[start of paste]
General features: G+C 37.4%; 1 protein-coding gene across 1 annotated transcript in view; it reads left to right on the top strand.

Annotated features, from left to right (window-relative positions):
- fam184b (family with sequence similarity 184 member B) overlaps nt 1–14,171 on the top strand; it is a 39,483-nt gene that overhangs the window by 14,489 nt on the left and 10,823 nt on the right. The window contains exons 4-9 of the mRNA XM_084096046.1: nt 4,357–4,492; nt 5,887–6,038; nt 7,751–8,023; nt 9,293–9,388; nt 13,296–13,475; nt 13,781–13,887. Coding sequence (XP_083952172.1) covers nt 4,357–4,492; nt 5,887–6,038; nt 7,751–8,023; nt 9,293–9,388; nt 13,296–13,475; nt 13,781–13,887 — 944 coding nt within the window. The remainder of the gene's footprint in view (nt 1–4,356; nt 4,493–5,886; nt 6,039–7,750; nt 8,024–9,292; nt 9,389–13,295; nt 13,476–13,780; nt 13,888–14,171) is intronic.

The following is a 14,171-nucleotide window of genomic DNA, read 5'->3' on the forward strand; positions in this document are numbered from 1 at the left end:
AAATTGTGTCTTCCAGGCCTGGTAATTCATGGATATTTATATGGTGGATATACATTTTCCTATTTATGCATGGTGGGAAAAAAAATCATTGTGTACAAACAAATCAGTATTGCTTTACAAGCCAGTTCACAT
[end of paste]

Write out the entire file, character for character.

General features: G+C 37.4%; 1 protein-coding gene across 1 annotated transcript in view; it reads left to right on the top strand.

Annotated features, from left to right (window-relative positions):
- fam184b (family with sequence similarity 184 member B) overlaps nt 1–14,171 on the top strand; it is a 39,483-nt gene that overhangs the window by 14,489 nt on the left and 10,823 nt on the right. The window contains exons 4-9 of the mRNA XM_084096046.1: nt 4,357–4,492; nt 5,887–6,038; nt 7,751–8,023; nt 9,293–9,388; nt 13,296–13,475; nt 13,781–13,887. Coding sequence (XP_083952172.1) covers nt 4,357–4,492; nt 5,887–6,038; nt 7,751–8,023; nt 9,293–9,388; nt 13,296–13,475; nt 13,781–13,887 — 944 coding nt within the window. The remainder of the gene's footprint in view (nt 1–4,356; nt 4,493–5,886; nt 6,039–7,750; nt 8,024–9,292; nt 9,389–13,295; nt 13,476–13,780; nt 13,888–14,171) is intronic.

The following is a 14,171-nucleotide window of genomic DNA, read 5'->3' on the forward strand; positions in this document are numbered from 1 at the left end:
AAATTGTGTCTTCCAGGCCTGGTAATTCATGGATATTTATATGGTGGATATACATTTTCCTATTTATGCATGGTGGGAAAAAAAATCATTGTGTACAAACAAATCAGTATTGCTTTACAAGCCAGTTCACAT